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Welcome to my corner of the web!

My name is Mihai and I work on the Firefox developer tools. When it comes to web development, I like both server-side and client-side work. I am mainly interested in web browsers, web standards and related technologies.

How to customize the Firefox Web Console output

Hello Mozillians!

This is just a quick note to the blog readers about a new page on MDN: How to customize the Firefox Web Console output. The API presented is fully available in the Aurora channel, and partially available in the beta release channel.

I hope add-on authors interested to extend the developer tools will find the documentation useful.

Web Console improvements, episode 30

Hello Mozillians!

We are really close to the next Firefox release, which will happen next week. This is a rundown of Web Console changes in current Firefox release channels.

Here is a really nice introduction video for the Web Console, made by Will Bamberg:

You can learn more about the Web Console on Mozilla's Developer Network web site.

Stable release (Firefox 27)

Screen shot of the Web Console in Firefox 27 showing reflow logging.

Added page reflow logging. Enable this in the "CSS > Log" menu option (bug 926371).

You can use the -jsconsole command line option when you start Firefox to automatically start the Browser Console (bug 860672).

Beta channel (Firefox 28)

Added split console: you can press Escape in any tool to quickly open the console (bug 862558).

Added support for console.assert() (bug 760193).

Added console.exception() as an alias for the console.error() method (bug 922214).

Autocomplete for JavaScript input provides suggestions from the currently selected stackframe in the JS Debugger (bug 842682).

Added option to toggle the display of message timestamps in the console output (bug 722267).

Added a dark theme for the console output.

CSS warnings disabled by default (bug 909756).

Aurora channel (Firefox 29)

Added the console API to Web Workers (bug 620935). Now you can log messages to the Web Console from Web Workers.

Screen shot of the Web Console in Firefox 29 showing improved object previews.

Pretty output for objects in the console output. You can now see previews of object properties, array elements, DOM elements, node lists, and more (bug 843004).

Compact object previews are also used in the object inspector, which is also used by the JS Debugger.

The changes made in bug 843004 also include new APIs that allow custom message output to the Web Console. You can customize output for different object types as well.

Screen shot of the Web Console in Firefox 29 showing improved output for console.trace().

Nicer output for console.trace() - inline display of stack frames with syntax highlighting (bug 939783).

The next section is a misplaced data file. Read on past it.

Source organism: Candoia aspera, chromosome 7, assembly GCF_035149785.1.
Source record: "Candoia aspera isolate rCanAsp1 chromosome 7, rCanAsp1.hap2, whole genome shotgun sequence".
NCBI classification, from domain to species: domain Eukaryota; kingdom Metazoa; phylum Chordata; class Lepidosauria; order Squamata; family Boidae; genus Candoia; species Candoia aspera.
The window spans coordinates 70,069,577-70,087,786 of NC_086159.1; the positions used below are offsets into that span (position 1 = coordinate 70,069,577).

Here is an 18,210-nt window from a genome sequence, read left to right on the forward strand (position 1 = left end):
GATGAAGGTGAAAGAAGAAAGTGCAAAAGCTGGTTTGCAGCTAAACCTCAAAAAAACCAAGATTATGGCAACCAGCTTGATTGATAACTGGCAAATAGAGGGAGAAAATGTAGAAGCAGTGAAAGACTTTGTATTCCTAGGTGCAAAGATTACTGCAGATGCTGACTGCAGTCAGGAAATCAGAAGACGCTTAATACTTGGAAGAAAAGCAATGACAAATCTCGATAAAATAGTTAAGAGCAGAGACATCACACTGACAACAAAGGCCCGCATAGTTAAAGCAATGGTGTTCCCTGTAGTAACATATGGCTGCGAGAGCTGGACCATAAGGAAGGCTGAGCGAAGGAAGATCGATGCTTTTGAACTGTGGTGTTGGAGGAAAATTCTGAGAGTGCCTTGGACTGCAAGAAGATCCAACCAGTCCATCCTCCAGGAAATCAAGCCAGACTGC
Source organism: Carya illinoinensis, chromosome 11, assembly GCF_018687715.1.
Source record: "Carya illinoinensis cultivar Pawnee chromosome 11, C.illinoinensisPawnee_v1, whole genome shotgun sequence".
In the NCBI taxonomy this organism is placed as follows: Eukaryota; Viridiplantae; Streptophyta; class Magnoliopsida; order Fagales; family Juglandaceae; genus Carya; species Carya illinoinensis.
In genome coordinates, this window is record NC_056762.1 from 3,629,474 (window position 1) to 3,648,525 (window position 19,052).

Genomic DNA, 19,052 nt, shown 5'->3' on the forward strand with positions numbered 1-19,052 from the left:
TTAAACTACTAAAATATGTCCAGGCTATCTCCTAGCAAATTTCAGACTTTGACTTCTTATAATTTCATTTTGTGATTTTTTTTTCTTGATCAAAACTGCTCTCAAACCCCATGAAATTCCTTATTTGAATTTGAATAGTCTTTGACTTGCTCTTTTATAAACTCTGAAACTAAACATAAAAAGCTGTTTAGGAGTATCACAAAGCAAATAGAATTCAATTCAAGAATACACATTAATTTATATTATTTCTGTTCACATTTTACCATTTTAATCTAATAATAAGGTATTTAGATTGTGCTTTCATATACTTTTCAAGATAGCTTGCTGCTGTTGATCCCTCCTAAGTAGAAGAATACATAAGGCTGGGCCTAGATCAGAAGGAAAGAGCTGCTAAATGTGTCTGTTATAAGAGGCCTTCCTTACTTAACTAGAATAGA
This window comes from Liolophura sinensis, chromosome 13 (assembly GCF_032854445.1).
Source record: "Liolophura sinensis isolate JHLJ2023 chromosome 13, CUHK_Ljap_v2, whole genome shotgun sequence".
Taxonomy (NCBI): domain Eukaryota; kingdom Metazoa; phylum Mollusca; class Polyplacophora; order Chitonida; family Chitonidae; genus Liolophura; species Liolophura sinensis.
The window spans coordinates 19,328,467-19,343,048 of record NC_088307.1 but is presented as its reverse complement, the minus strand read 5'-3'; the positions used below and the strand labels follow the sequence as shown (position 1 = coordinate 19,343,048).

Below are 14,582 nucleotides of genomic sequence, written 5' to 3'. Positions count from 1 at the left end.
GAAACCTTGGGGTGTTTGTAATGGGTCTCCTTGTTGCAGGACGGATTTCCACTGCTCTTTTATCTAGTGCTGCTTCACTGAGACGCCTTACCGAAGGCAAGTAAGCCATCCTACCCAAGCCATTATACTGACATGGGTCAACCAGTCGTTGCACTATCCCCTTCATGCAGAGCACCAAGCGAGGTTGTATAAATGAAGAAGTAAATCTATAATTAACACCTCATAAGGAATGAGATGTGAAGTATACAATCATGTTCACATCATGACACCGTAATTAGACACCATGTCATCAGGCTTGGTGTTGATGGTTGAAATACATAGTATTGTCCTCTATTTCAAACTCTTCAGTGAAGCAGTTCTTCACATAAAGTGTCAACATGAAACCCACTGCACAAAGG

Now the input line is focused when you click anywhere in the console output (bug 960695).

Nightlies (Firefox 30)

Added cd() support. Now you can execute code in iframes/frames (bug 609872).

  • cd(someWindowObject) switch the JS evaluation scope to the given global window object - you can get it from iframes using iframeElement.contentWindow.
  • cd('.selector iframe') - for ease of use you can specify a CSS selector that matches the iframe you want to use as eval scope.
  • cd(iframeDOMElement) - you can also point to the <iframe> DOM element.
  • use cd() with no arguments to reset eval scope to the top window.

Note that cd() is also available in Scratchpad.

Screen shot of the Web Console in Firefox 30 showing syntax highlighting for object previews.

Rich previews for objects (bug 584733): syntax highlighting, you can click on property values/array elements to inspect those objects directly, DOM node lists and more.

DOM elements are now highlighted in the page when you hover the DOM element in the console output (bug 757866). An inspector icon is also included - click it to jump to see the DOM element in the markup view.

Added support for pretty output of objects in the Browser Console as well (bug 952190).

Network requests are now logged when you connect to Firefox OS (bug 917227). This affects both the Web Console and Network Monitor tools.

Added console.count() (bug 922208).

Autocomplete for array members, so now you can type myArray[2].foo to get suggestions (bug 943586).

Ctrl/Cmd-Shift-K no longer toggles the Web Console. To close the developer tools use Ctrl/Cmd-Shift-I or F12. Ctrl/Cmd-Shift-K is now used to focus the Web Console JS input if it is not already focused. See Rob's blog post for details and bug 612253 for the development notes.

The Browser Console no longer shows the JavaScript input by default (bug 922161). Set devtools.chrome.enabled to true in about:config to get back the input.

JavaScript warnings and network logging are disabled by default (bug 966692).


Big thanks to all of the contributors who made patches to fix and improve the Web Console.